gordons llp vat and dilapidations payments

As You Found It: HMRC’s Clarification on VAT and Dilapidations Payments

Tuesday 5th April 2022

HMRC has recently published revised Brief 2 (2022) which has clarified the position on VAT and dilapidations payments. This replaces the previous Brief 12 (2020). The updated brief came into effect on 1 April 2022.

What Was the Issue?

Prior to the 2020 Brief, HMRC did not usually treat early termination payments and compensations as liable for VAT, as these types of payments were viewed as compensatory payments, rather than for a supply of goods and services.

Following two decisions from the Court of Justice of the European Union (“CJEU”) in MEO (C-295/17) and Vodafone Portugal (C-43/19), the HMRC issued the 2020 Brief. This stated that most early termination and compensation payments would be viewed as further considerations for the contracted supply of goods and services, and would potentially be liable to VAT.

HMRC’s rationale was that where a payment is for a taxable service under a contract, VAT should be charged irrespective of whether the supply of services continued to take place after the contract has been terminated. It endorsed the CJEU’s view that:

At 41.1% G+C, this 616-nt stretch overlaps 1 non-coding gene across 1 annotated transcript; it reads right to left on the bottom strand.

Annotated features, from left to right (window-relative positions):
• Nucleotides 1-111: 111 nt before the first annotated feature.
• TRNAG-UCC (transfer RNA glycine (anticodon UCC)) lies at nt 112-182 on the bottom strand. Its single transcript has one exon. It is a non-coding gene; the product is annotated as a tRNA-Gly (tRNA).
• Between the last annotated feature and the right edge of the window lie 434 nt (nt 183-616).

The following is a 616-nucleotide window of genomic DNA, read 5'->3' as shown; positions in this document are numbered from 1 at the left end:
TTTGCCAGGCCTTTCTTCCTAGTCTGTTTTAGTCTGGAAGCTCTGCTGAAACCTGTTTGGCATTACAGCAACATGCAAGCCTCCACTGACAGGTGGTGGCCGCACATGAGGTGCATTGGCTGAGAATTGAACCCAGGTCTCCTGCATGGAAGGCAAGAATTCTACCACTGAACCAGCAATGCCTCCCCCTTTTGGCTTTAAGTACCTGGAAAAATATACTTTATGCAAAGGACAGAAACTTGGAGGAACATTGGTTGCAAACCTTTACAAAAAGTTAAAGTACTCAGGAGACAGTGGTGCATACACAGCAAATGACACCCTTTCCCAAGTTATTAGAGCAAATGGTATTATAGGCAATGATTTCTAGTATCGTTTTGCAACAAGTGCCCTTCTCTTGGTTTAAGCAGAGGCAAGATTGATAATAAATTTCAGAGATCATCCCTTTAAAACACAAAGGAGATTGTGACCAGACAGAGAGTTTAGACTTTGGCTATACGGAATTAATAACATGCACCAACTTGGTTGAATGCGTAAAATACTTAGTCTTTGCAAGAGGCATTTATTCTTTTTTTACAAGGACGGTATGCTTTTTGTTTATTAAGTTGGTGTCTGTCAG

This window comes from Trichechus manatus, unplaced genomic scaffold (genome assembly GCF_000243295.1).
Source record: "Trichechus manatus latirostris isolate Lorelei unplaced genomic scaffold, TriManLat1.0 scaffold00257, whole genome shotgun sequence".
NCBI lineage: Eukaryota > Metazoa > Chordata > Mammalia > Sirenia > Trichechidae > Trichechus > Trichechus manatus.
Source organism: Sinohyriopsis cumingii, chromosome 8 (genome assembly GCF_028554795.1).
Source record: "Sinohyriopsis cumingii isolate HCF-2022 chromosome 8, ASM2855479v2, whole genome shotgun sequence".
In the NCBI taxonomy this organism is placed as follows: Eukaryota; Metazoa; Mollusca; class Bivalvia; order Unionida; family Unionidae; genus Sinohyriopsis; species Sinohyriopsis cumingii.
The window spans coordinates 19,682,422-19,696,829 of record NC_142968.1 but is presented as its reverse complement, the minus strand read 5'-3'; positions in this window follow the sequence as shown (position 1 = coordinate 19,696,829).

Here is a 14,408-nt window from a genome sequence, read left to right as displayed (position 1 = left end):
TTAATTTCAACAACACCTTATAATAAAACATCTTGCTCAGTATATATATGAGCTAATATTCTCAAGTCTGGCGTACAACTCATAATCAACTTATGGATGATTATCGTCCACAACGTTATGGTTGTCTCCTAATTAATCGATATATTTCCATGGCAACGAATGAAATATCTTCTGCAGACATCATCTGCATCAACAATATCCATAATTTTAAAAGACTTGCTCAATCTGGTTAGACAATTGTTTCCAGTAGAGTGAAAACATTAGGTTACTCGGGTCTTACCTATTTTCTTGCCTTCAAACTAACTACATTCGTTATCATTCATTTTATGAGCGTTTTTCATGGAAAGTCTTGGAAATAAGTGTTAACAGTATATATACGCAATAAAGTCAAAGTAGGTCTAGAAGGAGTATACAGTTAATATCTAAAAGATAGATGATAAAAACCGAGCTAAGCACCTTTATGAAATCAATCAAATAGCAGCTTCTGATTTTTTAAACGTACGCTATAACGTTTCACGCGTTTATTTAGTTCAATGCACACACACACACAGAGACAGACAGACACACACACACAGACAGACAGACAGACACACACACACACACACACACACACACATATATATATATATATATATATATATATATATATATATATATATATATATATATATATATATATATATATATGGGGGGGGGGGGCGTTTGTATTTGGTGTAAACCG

• where a customer is required to pay an amount equivalent to the remaining fees of their mobile phone contracts as early termination compensation the supplier is in fact receiving further consideration for the original supply;
  • whether these payments are labelled ‘compensation’ or ‘termination fee’ was irrelevant.

How Did This Relate to Commercial Property?

Although much of the content of this 2022 Brief remains the same as the 2020 Brief, it has provided some clarity  surrounding VAT and dilapidations payments:

  • HMRC has now confirmed that it will continue to treat dilapidation payments as outside the scope of VAT. VAT Notice 742 Land and Property will continue to apply to dilapidation payments.
  • They have allowed themselves some leeway and said whilst their view is that dilapidation payments are generally outside the scope of VAT, it might depart from that view if it finds evidence in individual cases of value shifting from rent to dilapidation payments to avoid accounting for VAT.
  • This allows HMRC to look into specific cases if they consider values that have been falsely attributed to reducing the amount of rent subject to VAT.

Ultimately, things stand as they were. The approach that has been previously taken, has been clarified and confirmed.

If you would like to speak to someone about the above changes or any other matters on commercial property, please don’t hesitate to contact a member of our team.